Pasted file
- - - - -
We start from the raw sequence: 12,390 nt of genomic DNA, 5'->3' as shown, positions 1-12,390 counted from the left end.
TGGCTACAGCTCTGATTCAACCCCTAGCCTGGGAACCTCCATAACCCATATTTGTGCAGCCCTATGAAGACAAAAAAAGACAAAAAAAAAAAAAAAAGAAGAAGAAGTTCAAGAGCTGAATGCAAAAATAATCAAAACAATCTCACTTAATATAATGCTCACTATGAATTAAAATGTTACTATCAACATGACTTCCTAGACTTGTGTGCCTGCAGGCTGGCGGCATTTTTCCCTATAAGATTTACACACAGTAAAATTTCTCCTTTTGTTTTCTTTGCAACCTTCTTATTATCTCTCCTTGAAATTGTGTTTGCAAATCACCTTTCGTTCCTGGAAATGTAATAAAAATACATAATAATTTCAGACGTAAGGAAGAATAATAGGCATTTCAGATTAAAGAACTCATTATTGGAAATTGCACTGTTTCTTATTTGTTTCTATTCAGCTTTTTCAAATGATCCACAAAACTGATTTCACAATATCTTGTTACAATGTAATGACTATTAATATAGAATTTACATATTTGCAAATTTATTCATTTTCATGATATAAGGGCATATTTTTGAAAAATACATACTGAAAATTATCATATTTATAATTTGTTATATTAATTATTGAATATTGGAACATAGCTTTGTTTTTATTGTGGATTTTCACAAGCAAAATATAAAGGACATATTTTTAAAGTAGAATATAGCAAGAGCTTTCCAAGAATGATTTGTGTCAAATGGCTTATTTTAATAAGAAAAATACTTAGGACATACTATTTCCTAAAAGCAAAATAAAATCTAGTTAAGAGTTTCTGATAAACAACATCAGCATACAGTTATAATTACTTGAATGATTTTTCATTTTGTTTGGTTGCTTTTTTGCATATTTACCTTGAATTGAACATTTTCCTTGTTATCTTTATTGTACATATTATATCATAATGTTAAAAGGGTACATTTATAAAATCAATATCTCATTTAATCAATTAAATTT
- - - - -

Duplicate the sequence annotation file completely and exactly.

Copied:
We start from the raw sequence: 12,390 nt of genomic DNA, 5'->3' as shown, positions 1-12,390 counted from the left end.
TGGCTACAGCTCTGATTCAACCCCTAGCCTGGGAACCTCCATAACCCATATTTGTGCAGCCCTATGAAGACAAAAAAAGACAAAAAAAAAAAAAAAAGAAGAAGAAGTTCAAGAGCTGAATGCAAAAATAATCAAAACAATCTCACTTAATATAATGCTCACTATGAATTAAAATGTTACTATCAACATGACTTCCTAGACTTGTGTGCCTGCAGGCTGGCGGCATTTTTCCCTATAAGATTTACACACAGTAAAATTTCTCCTTTTGTTTTCTTTGCAACCTTCTTATTATCTCTCCTTGAAATTGTGTTTGCAAATCACCTTTCGTTCCTGGAAATGTAATAAAAATACATAATAATTTCAGACGTAAGGAAGAATAATAGGCATTTCAGATTAAAGAACTCATTATTGGAAATTGCACTGTTTCTTATTTGTTTCTATTCAGCTTTTTCAAATGATCCACAAAACTGATTTCACAATATCTTGTTACAATGTAATGACTATTAATATAGAATTTACATATTTGCAAATTTATTCATTTTCATGATATAAGGGCATATTTTTGAAAAATACATACTGAAAATTATCATATTTATAATTTGTTATATTAATTATTGAATATTGGAACATAGCTTTGTTTTTATTGTGGATTTTCACAAGCAAAATATAAAGGACATATTTTTAAAGTAGAATATAGCAAGAGCTTTCCAAGAATGATTTGTGTCAAATGGCTTATTTTAATAAGAAAAATACTTAGGACATACTATTTCCTAAAAGCAAAATAAAATCTAGTTAAGAGTTTCTGATAAACAACATCAGCATACAGTTATAATTACTTGAATGATTTTTCATTTTGTTTGGTTGCTTTTTTGCATATTTACCTTGAATTGAACATTTTCCTTGTTATCTTTATTGTACATATTATATCATAATGTTAAAAGGGTACATTTATAAAATCAATATCTCATTTAATCAATTAAATTT